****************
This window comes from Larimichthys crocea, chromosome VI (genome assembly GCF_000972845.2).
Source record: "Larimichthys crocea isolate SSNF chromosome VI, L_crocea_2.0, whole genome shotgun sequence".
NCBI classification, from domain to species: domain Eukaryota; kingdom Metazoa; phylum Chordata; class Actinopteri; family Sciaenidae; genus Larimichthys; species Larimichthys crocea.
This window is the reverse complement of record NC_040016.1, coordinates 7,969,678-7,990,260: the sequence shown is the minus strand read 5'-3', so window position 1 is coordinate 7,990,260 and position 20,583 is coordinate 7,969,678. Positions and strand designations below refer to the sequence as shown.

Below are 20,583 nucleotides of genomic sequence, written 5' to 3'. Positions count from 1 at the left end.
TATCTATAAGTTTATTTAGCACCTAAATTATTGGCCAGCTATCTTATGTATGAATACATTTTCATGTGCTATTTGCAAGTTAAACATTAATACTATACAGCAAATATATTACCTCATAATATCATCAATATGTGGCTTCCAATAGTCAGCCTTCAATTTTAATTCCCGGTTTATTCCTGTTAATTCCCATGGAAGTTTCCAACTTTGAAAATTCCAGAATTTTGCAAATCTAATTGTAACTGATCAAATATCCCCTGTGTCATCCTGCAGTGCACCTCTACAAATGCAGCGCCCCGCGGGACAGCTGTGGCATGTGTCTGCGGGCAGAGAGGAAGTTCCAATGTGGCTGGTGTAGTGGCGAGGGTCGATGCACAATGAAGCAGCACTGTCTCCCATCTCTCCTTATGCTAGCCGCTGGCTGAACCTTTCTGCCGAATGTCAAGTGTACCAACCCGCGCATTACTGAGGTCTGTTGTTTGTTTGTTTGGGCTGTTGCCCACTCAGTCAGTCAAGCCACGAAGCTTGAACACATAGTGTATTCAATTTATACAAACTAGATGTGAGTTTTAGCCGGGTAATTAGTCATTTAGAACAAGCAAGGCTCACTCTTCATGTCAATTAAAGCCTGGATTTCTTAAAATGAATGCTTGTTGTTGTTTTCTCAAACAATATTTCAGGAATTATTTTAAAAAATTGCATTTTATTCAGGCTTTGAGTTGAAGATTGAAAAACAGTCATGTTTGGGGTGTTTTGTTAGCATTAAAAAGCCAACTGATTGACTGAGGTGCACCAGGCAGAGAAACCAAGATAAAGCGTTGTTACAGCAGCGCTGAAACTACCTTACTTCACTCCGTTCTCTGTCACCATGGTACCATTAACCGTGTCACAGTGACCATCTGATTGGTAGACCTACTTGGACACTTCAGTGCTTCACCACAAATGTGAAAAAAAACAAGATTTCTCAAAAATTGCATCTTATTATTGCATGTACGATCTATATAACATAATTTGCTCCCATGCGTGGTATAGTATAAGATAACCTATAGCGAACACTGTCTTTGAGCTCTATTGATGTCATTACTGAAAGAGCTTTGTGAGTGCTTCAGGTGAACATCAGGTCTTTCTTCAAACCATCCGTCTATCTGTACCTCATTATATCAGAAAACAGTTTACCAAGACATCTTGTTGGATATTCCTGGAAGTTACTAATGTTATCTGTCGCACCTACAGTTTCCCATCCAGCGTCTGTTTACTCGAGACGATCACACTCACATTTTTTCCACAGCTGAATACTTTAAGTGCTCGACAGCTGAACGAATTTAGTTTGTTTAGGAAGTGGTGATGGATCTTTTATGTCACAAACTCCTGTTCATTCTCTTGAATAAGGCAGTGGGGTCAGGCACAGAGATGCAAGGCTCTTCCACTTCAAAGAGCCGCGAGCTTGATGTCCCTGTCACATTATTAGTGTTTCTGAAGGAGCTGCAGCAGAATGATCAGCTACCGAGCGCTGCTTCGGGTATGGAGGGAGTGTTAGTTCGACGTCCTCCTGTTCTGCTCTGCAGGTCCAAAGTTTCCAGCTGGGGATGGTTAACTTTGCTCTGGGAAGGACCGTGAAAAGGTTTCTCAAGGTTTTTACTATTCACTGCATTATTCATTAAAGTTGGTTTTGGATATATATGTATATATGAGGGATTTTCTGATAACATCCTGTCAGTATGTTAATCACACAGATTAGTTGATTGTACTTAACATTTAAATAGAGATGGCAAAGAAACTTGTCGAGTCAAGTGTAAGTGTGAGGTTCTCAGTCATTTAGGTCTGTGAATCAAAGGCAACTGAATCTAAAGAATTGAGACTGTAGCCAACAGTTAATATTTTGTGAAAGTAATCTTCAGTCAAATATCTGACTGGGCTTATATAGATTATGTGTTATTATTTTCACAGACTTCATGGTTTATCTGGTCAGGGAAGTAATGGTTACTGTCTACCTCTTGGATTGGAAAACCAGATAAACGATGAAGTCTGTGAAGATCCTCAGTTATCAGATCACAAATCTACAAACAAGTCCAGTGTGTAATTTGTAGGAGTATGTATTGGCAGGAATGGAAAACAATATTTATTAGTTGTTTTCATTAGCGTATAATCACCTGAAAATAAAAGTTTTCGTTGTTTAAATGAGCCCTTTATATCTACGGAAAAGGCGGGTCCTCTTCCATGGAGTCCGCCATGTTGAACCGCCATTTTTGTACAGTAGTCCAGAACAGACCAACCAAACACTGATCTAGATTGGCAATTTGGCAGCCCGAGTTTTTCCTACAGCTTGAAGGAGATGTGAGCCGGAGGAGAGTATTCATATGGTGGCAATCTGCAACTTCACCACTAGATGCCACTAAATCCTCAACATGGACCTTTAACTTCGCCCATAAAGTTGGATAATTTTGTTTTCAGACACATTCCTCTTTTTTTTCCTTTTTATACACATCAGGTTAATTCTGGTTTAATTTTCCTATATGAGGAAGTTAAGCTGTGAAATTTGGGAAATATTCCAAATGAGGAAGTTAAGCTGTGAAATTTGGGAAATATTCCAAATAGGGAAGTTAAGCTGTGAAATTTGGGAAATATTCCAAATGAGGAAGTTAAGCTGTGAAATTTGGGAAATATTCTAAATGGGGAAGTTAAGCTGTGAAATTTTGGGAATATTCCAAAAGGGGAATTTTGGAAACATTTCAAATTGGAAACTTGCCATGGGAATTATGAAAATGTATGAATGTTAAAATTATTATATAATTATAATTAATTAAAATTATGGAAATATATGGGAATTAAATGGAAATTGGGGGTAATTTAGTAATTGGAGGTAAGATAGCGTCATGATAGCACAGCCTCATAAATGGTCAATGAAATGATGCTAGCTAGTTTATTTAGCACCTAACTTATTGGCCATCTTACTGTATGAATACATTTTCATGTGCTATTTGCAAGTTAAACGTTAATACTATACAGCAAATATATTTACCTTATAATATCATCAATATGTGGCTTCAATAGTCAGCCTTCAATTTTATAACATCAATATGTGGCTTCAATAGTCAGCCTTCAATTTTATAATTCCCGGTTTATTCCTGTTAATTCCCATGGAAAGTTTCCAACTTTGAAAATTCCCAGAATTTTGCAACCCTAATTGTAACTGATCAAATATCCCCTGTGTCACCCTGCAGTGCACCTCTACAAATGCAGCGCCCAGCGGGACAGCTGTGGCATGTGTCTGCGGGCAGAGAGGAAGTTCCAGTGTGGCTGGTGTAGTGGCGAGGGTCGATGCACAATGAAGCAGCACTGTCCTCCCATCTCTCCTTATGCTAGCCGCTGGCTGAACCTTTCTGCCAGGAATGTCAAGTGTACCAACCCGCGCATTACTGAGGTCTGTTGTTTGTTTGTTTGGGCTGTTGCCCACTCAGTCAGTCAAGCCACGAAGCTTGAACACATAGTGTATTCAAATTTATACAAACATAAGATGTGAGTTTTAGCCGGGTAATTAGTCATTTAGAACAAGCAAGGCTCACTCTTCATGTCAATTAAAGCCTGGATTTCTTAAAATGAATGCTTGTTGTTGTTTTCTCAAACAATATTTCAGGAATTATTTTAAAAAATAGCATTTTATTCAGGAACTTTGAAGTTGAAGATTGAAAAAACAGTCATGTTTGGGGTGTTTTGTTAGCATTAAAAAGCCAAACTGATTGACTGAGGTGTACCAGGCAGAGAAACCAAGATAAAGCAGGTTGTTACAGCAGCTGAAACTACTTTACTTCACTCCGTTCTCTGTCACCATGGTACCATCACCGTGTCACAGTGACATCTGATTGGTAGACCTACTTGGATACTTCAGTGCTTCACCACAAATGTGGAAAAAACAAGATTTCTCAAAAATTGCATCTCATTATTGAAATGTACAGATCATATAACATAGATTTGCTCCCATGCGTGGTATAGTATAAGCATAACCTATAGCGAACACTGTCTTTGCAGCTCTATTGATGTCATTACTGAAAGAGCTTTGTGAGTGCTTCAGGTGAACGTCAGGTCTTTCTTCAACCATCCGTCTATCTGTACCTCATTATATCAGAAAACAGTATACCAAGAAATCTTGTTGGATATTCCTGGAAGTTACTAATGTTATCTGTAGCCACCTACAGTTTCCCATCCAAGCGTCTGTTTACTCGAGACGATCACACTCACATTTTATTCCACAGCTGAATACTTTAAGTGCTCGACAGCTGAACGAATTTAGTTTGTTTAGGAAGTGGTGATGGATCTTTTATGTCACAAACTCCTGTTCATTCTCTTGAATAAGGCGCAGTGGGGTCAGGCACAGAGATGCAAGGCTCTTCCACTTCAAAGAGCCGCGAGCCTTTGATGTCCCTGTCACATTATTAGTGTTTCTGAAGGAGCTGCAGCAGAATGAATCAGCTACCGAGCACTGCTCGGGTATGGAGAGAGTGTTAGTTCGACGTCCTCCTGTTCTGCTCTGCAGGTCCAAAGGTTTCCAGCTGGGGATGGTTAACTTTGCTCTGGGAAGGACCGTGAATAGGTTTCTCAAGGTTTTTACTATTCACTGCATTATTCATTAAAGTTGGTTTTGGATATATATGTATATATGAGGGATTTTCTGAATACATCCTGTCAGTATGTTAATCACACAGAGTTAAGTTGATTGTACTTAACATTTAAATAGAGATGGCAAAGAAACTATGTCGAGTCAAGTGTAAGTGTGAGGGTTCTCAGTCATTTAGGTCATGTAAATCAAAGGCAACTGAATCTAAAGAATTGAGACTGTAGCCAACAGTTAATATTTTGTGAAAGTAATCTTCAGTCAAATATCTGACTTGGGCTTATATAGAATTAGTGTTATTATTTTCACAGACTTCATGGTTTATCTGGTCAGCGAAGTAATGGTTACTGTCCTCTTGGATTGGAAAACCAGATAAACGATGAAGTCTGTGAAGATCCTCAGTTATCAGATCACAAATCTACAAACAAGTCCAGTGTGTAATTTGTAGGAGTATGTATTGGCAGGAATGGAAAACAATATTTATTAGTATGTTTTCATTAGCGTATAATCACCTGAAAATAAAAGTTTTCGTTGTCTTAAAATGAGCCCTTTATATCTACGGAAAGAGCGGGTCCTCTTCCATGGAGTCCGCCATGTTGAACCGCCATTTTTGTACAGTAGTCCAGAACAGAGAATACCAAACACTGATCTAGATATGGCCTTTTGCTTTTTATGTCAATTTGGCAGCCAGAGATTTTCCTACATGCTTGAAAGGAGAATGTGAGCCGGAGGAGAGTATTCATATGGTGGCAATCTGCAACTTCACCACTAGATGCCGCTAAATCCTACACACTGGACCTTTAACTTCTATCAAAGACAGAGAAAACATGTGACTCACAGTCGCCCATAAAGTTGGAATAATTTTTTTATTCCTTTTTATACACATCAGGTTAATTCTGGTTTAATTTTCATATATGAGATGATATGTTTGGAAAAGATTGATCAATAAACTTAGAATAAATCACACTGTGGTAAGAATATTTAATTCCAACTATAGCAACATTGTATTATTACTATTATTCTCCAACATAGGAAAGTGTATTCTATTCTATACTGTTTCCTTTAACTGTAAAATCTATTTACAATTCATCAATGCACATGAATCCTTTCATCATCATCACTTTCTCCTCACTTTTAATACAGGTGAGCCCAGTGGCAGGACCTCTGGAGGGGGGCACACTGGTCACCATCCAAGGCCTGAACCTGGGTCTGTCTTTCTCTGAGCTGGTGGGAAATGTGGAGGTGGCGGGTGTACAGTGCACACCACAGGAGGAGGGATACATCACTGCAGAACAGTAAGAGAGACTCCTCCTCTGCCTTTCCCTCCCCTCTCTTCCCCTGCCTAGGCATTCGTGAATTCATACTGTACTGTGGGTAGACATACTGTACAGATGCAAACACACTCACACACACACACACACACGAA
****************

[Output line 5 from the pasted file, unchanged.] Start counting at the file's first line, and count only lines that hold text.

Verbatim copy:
Below are 20,583 nucleotides of genomic sequence, written 5' to 3'. Positions count from 1 at the left end.